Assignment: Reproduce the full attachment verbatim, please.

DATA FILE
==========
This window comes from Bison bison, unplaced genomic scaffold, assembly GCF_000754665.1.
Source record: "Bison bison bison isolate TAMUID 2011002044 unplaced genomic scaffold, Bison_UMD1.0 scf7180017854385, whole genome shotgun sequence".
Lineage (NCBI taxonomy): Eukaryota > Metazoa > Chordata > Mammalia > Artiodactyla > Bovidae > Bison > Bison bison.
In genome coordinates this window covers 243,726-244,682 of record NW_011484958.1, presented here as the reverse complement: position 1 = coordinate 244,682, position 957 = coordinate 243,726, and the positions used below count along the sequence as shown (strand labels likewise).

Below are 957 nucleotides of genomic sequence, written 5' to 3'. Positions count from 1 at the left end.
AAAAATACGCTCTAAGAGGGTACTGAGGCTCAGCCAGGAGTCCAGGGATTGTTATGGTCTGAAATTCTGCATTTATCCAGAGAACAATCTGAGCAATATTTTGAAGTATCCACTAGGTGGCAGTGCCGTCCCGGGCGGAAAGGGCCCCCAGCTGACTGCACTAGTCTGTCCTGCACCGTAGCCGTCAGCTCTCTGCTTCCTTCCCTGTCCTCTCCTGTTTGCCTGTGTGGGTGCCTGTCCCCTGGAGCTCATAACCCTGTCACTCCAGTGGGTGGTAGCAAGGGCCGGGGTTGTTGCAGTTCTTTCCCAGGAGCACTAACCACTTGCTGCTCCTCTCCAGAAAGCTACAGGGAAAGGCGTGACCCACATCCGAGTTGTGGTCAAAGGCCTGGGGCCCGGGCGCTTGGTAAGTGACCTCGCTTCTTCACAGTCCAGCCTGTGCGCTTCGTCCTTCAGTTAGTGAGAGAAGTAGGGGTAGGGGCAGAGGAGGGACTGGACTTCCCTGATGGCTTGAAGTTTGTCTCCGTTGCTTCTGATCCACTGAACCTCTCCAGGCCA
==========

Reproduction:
This window comes from Bison bison, unplaced genomic scaffold, assembly GCF_000754665.1.
Source record: "Bison bison bison isolate TAMUID 2011002044 unplaced genomic scaffold, Bison_UMD1.0 scf7180017854385, whole genome shotgun sequence".
Lineage (NCBI taxonomy): Eukaryota > Metazoa > Chordata > Mammalia > Artiodactyla > Bovidae > Bison > Bison bison.
In genome coordinates this window covers 243,726-244,682 of record NW_011484958.1, presented here as the reverse complement: position 1 = coordinate 244,682, position 957 = coordinate 243,726, and the positions used below count along the sequence as shown (strand labels likewise).

Below are 957 nucleotides of genomic sequence, written 5' to 3'. Positions count from 1 at the left end.
AAAAATACGCTCTAAGAGGGTACTGAGGCTCAGCCAGGAGTCCAGGGATTGTTATGGTCTGAAATTCTGCATTTATCCAGAGAACAATCTGAGCAATATTTTGAAGTATCCACTAGGTGGCAGTGCCGTCCCGGGCGGAAAGGGCCCCCAGCTGACTGCACTAGTCTGTCCTGCACCGTAGCCGTCAGCTCTCTGCTTCCTTCCCTGTCCTCTCCTGTTTGCCTGTGTGGGTGCCTGTCCCCTGGAGCTCATAACCCTGTCACTCCAGTGGGTGGTAGCAAGGGCCGGGGTTGTTGCAGTTCTTTCCCAGGAGCACTAACCACTTGCTGCTCCTCTCCAGAAAGCTACAGGGAAAGGCGTGACCCACATCCGAGTTGTGGTCAAAGGCCTGGGGCCCGGGCGCTTGGTAAGTGACCTCGCTTCTTCACAGTCCAGCCTGTGCGCTTCGTCCTTCAGTTAGTGAGAGAAGTAGGGGTAGGGGCAGAGGAGGGACTGGACTTCCCTGATGGCTTGAAGTTTGTCTCCGTTGCTTCTGATCCACTGAACCTCTCCAGGCCA